What is a DAO?

DAO Yin and Yang

For all practical purposes, a DAO (Decentralized Autonomous Organization) is “a group chat with a shared bank account.” So why are so many people (myself included) so excited about DAOs? Because, objectively speaking, the best organized groups are the most successful, and DAOs enhance and accelerate the ability to organize at scale. Let’s go over the basics.

What Is a DAO?

Aragon, an open-source DAO infrastructure provider, defines a DAO as “an internet-native entity with no central management which is regulated by a set of automatically enforceable rules on a public blockchain, and whose goal is to take on a life of its own and incentivize people to achieve a shared common mission.”

Said differently, a DAO will include the following attributes:

  • Decentralization – no central authority
  • Autonomy – functions automatically (sort of)
  • Organization – a coordinated, well-governed group

There are plenty of wonderful writings all over the web that describe different types of DAOs. You can find some useful links on our Crypto & Web 3 Resources page.

To better understand the underlying ideas, let’s look at some attributes that most DAOs share.

A Shared Goal

The reason the cliché “a group chat with a shared bank account” evolved is that DAOs are almost always based on a shared goal. A DAO may be a group of people who wish to invest in NFTs, a group of people excited about blockchain-based identity, a group of art collectors, metaverse lovers, sports fans, gamblers, speculators, Broadway producers, movie lovers, etc. There are no limitations on creativity here. If you are a group of people with shared economic interest, a DAO is a way to pool your resources.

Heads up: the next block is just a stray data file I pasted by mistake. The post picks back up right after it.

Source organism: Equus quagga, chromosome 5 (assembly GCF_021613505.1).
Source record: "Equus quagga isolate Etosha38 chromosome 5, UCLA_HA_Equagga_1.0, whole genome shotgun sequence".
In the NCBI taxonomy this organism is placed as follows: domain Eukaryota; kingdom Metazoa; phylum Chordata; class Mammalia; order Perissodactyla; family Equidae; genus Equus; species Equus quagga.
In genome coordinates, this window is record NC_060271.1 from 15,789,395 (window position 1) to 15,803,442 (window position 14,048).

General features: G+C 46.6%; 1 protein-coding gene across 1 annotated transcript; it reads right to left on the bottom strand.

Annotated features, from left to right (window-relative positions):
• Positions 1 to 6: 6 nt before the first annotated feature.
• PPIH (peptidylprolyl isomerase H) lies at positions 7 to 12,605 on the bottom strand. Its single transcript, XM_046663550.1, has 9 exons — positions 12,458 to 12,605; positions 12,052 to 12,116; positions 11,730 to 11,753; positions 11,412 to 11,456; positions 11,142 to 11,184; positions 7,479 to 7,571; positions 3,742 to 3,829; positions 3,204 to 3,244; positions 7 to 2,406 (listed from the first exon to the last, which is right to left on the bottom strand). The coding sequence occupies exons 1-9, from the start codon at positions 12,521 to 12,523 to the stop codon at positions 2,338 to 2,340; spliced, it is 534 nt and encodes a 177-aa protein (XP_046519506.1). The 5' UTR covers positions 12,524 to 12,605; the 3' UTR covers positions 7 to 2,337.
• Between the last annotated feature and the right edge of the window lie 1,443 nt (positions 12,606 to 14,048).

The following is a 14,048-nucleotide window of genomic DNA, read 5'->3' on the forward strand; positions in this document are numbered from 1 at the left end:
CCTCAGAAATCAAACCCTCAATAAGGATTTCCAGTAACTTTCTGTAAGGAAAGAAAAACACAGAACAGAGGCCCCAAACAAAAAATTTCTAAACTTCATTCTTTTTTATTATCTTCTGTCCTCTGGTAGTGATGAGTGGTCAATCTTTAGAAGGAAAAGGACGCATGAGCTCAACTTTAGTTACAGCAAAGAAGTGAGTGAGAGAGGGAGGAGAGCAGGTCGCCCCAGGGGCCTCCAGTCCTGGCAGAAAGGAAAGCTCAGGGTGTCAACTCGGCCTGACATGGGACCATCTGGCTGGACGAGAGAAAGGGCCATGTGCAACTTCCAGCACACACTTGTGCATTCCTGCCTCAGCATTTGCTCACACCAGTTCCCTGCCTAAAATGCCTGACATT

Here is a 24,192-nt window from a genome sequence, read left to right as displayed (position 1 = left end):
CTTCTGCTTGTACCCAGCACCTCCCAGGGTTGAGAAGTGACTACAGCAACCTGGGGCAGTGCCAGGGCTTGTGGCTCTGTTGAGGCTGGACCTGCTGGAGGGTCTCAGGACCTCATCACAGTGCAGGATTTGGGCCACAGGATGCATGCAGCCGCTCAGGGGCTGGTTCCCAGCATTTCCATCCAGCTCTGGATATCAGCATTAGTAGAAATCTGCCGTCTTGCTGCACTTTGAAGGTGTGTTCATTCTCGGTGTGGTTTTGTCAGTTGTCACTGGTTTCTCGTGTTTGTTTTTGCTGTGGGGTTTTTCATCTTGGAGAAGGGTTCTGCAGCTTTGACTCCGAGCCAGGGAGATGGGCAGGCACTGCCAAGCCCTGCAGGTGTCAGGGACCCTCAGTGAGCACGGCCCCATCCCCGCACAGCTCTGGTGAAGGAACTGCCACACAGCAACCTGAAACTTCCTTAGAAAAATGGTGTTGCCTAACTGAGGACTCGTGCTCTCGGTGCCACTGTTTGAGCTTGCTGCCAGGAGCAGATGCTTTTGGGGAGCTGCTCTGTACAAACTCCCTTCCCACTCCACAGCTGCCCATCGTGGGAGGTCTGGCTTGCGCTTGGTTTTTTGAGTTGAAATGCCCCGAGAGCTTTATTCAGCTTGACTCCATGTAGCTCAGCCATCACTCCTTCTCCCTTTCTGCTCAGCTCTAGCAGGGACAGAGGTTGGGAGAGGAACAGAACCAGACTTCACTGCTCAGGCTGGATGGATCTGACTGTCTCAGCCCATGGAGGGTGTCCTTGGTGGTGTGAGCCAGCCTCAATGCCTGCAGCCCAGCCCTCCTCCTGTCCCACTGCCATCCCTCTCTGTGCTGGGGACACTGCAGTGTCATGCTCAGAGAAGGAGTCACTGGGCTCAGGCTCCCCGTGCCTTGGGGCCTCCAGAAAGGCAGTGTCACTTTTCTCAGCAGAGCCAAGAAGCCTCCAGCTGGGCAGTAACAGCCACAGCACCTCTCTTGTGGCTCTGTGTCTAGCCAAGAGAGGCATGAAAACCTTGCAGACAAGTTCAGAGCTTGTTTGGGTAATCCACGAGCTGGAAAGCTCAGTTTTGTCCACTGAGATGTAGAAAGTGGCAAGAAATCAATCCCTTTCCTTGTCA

Democratic Governance

While each DAO is different and there is no “one right way” to organize the governance of a DAO, all DAOs have some kind of endemic voting mechanism. The governance rules are written into the smart contracts that define the DAO.


One of the benefits of all blockchain-based organizations is that you do not need to trust (or even know) anyone else in the organization – or anyone the DAO does business with.

Shared Bank Account

The “shared bank account” for a DAO is usually created using one or more multi-sig wallets. As the name suggests, unlike your personal crypto wallet, a multi-sig wallet requires a certain number of people to approve a transaction. There are many multi-sig wallets available. I’ve had very good experiences using Gnosis Safe.

DAO Membership

Some DAOs ask you to buy in, and others allow you to earn your way in. The membership requirements and schemas are as varied as the DAOs themselves. The most popular DAOs require you to contribute tokens or NFTs or cash. And, not surprisingly, your voting rights are often tied to the amount of resources you have contributed or earned.

Participation Is Key

Most DAOs are highly participatory, and you are rewarded (with tokens, NFTs, or some other store of economic value) for your contributions. Sometimes voting rights are based on how hard you work for the DAO.

You are right to wonder about just how “decentralized” or “democratic” an organization based on relative wealth can be. Our observed reality is that the rich get richer. This seems like an immutable law of ecosystems. In theory, DAO structures make egalitarian governance possible.

Autonomous Rules